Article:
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Correctional officers denounce move as hasty, secretive and dangerous

(MONTREAL — April 19, 2012) The union representing Canada’s 7,500 correctional officers is warning that the closing of three federal penitentiaries creates a risk for staff and the public.

The federal government announced today that, at the end of September 2013, it would close Kingston Penitentiary, the Regional Treatment Centre (also in Kingston), and Leclerc Institution in Laval, Quebec. Because of the nature of the inmates housed in these three institutions, however, the Union of Canadian Correctional Officers (UCCO-SACC-CSN) foresees significant risks and disruptions to the Correctional Service.

“We’re talking about 900 of Canada’s most dangerous inmates: serial killers, organized crime figures, and people with severe mental-health problems,” observed UCCO-SACC-CSN National President Pierre Mallette. “This kind of inmate population movement will create organizational and security nightmares.”

Mr. Mallette deplored the fact that neither the federal Public Safety Ministry nor Correctional Service Canada made the effort to consult its frontline staff about the impacts of hastily closing three key institutions in response to recent budget cutbacks.

“We have to wonder about the long-term direction of the Correctional Service,” said Pierre Mallette. “We recently experienced very rapid expansion at CSC. Yesterday it was full steam ahead and now we are slamming on the brakes. Where is the analysis? Where is the research showing the future needs of the service? Why is there such disorganization? We cannot run a network of 52 penitentiaries in such an improvised manner.”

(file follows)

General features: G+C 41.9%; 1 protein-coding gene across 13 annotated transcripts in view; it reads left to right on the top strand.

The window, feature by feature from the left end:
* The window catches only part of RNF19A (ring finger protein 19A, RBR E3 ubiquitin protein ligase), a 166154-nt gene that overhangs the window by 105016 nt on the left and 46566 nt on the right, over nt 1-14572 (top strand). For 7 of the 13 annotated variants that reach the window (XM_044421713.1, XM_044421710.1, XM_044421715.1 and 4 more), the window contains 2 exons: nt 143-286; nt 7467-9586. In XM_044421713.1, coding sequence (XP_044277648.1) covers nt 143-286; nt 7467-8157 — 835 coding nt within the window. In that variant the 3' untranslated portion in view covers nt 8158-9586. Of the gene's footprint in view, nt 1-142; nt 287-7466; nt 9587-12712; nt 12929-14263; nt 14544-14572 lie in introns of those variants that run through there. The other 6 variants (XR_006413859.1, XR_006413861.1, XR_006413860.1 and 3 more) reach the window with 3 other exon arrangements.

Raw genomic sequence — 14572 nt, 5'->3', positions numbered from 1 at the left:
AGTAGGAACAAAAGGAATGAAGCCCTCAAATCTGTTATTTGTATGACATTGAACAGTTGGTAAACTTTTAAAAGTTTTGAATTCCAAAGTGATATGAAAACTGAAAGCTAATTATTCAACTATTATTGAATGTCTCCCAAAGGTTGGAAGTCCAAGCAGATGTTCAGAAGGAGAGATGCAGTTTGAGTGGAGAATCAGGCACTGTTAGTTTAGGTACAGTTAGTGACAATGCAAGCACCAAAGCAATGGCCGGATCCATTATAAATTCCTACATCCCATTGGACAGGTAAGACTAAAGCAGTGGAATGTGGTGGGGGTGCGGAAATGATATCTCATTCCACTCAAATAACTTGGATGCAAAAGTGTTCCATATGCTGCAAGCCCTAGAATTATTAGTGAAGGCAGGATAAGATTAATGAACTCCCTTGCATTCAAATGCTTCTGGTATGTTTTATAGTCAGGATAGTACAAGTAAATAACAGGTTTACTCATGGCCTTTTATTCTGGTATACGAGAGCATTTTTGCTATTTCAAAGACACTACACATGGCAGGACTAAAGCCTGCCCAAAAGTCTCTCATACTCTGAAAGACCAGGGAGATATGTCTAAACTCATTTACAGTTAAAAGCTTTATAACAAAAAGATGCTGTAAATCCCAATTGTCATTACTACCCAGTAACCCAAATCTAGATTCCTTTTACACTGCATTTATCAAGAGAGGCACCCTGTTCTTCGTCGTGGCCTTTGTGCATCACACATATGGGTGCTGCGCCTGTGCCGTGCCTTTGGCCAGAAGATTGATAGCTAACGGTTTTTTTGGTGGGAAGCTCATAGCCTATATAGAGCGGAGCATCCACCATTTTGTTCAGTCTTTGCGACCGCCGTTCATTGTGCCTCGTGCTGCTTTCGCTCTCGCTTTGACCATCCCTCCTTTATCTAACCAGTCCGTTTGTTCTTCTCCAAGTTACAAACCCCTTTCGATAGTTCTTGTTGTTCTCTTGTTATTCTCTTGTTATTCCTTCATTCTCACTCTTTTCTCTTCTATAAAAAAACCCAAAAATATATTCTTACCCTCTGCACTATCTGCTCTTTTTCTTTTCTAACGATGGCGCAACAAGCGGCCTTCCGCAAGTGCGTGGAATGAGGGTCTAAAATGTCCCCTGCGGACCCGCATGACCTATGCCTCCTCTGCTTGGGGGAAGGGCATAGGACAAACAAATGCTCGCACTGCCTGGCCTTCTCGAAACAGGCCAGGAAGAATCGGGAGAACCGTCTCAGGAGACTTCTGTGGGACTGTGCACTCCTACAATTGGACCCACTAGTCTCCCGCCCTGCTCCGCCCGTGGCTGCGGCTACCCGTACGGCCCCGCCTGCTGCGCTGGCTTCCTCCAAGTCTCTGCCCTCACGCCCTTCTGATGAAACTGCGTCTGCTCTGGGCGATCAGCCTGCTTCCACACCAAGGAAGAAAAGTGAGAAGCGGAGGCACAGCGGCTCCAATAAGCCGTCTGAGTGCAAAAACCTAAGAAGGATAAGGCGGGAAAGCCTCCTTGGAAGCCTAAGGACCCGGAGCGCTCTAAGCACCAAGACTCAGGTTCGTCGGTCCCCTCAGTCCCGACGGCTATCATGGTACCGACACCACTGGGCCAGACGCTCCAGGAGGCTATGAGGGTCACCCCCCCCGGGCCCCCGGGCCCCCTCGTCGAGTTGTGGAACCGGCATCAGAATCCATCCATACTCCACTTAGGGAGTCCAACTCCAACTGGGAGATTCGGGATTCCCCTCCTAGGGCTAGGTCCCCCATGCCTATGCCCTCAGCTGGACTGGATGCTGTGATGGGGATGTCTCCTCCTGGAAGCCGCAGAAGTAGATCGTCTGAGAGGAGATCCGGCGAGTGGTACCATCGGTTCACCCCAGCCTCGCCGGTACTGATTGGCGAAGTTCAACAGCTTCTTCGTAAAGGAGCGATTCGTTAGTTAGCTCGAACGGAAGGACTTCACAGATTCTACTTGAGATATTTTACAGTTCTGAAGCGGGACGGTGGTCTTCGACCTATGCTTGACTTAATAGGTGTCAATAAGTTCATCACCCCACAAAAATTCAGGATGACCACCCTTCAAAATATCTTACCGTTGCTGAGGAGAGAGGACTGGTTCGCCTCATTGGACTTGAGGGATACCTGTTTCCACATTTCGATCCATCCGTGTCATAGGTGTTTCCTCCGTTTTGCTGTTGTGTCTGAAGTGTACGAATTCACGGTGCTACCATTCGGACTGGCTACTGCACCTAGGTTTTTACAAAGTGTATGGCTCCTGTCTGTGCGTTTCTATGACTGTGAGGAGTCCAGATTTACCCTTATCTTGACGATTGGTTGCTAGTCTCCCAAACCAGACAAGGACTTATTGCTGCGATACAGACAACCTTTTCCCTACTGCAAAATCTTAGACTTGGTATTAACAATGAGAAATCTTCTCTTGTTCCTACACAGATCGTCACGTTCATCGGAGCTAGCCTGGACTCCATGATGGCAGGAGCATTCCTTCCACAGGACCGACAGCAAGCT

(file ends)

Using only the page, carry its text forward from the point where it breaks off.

Jason Godin, the Ontario regional president for UCCO-SACC-CSN, said that Kingston Penitentiary continues to serve its purpose. To empty the maximum-security institution in a scant 18 months is a very risky venture when the infrastructure to house its high-risk population is not presently in place.

“About three-quarters of the population at KP is already segregated because this is a very violent group of inmates. You can’t put them just anywhere, and we won’t have enough maximum-security cells in 18 months to house them in Ontario. So that means they or other inmates will be double-bunked. And that means more attacks on staff and more violence among inmates,” said Mr. Godin.

Likewise, the Regional Treatment Centre in Kingston houses a population with severe mental-health issues that cannot be easily absorbed into other institutions, Mr. Godin noted.

In Quebec, Leclerc Institution is a high medium-security facility where many high-profile organized-crime figures are presently serving their sentences.
“It is true that there is now or will soon be some extra capacity at other institutions in Quebec,” observed the UCCO-SACC-CSN regional president, Pierre Dumont. “But what will be the impact on the inmate population from Bill C-10, which is about to take effect?

How much will it cost to close an institution that is built to current operational standards?

Are we sure we will not need this facility in a couple years or are we throwing away a public investment at what will eventually be a huge cost to taxpayers?”

For Pierre Mallette, these and other budget-reduction measures are short-sighted and will produce unforeseen costs for CSC and the Canadian government: “Where is the calm, rational and informed leadership that knows where we are going and bases its decisions on a long-term vision supported by transparent, verifiable research?

Where is the plan?”

UCCO-SACC-CSN will soon be consulting its membership – something that CSC has conspicuously failed to do – on future actions in the face of the announced closings. But Pierre Mallette warns the union will not stand idly by as the union’s members are put at risk.

“CSC and the government will find this union in its way if it continues along this road,” he said.

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